Examining Youth and Program Predictors of Engagement in Out-of-School Time Programs

Kaylin M. Greene, Bora Lee, Nicole Constance, Kathryn Hynes

Research output: Contribution to journalArticlepeer-review

40 Citations (Scopus)


Prior research suggests that youths' engagement in out-of-school time programs may be a crucial factor linking program participation to positive outcomes during adolescence. Guided by the theoretical concept of flow and by stage-environment fit theory, the present study explored correlates of engagement in youth programs. Engagement was conceptualized as the extent to which youth found the program activities enjoyable, interesting, and challenging. The current study examined how program content, monetary incentives, and youth demographic characteristics were linked to youth engagement among a sample of primarily low-income middle and high school youth attending 30 out-of-school programs (n = 435, 51 % female). Results from multilevel models suggested that program content and staff quality were strongly associated with youth engagement. Youth who reported learning new skills, learning about college, and learning about jobs through activities in the program were more engaged, as were youth who found the staff caring and competent. Results demonstrated that the link between learning content for the future and engagement was stronger for older youth than younger youth. In addition, there was a trend suggesting that providing a monetary incentive was associated negatively with youth engagement. Taken as a whole, these findings have important implications for researchers, practitioners, and policymakers interested in understanding the characteristics of out-of-school time programs that engage older youth.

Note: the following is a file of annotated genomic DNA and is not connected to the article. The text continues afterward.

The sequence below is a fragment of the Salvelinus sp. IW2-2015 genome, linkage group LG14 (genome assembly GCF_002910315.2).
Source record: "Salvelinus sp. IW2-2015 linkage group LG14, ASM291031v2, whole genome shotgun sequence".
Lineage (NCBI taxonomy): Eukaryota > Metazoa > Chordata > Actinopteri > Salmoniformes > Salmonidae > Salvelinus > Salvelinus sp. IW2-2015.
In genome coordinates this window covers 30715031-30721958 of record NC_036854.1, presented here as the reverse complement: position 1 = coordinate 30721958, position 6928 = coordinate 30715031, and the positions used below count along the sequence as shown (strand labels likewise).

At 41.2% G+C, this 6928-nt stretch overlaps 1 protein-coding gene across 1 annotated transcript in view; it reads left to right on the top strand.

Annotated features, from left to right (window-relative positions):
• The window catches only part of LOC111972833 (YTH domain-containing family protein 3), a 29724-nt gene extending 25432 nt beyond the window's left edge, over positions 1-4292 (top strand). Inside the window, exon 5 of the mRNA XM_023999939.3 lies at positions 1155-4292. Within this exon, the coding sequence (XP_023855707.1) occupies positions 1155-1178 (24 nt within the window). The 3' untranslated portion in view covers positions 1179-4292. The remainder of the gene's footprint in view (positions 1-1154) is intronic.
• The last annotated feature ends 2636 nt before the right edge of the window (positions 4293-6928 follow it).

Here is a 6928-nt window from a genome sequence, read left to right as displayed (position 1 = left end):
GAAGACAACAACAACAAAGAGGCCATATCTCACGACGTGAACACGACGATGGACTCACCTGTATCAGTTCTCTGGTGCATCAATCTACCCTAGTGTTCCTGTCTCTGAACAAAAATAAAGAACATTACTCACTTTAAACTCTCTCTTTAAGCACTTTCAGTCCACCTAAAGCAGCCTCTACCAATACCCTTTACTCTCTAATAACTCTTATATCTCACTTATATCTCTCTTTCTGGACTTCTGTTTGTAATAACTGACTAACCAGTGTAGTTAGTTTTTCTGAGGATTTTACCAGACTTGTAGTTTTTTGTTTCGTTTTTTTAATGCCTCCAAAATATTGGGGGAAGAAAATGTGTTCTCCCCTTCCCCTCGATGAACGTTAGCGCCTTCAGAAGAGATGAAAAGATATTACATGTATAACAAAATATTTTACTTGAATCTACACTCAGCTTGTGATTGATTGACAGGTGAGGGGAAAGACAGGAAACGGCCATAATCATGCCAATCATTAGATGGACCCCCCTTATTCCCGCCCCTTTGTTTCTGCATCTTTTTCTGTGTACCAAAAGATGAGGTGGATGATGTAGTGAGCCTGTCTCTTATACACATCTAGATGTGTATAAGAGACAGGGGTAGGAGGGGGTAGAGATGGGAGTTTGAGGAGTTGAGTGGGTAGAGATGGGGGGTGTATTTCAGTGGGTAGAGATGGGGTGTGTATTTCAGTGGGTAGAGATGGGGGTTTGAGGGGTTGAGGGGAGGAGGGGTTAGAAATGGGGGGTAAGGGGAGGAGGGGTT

Original languageEnglish
Pages (from-to)1557-1572
Number of pages16
JournalJournal of Youth and Adolescence
Issue number10
Publication statusPublished - 2013 Oct
Externally publishedYes


  • Engagement
  • Organized activities
  • Out-of-school time
  • Transition to adulthood
  • Youth programs

ASJC Scopus subject areas

  • Social Psychology
  • Education
  • Developmental and Educational Psychology
  • Social Sciences (miscellaneous)


Dive into the research topics of 'Examining Youth and Program Predictors of Engagement in Out-of-School Time Programs'. Together they form a unique fingerprint.

Cite this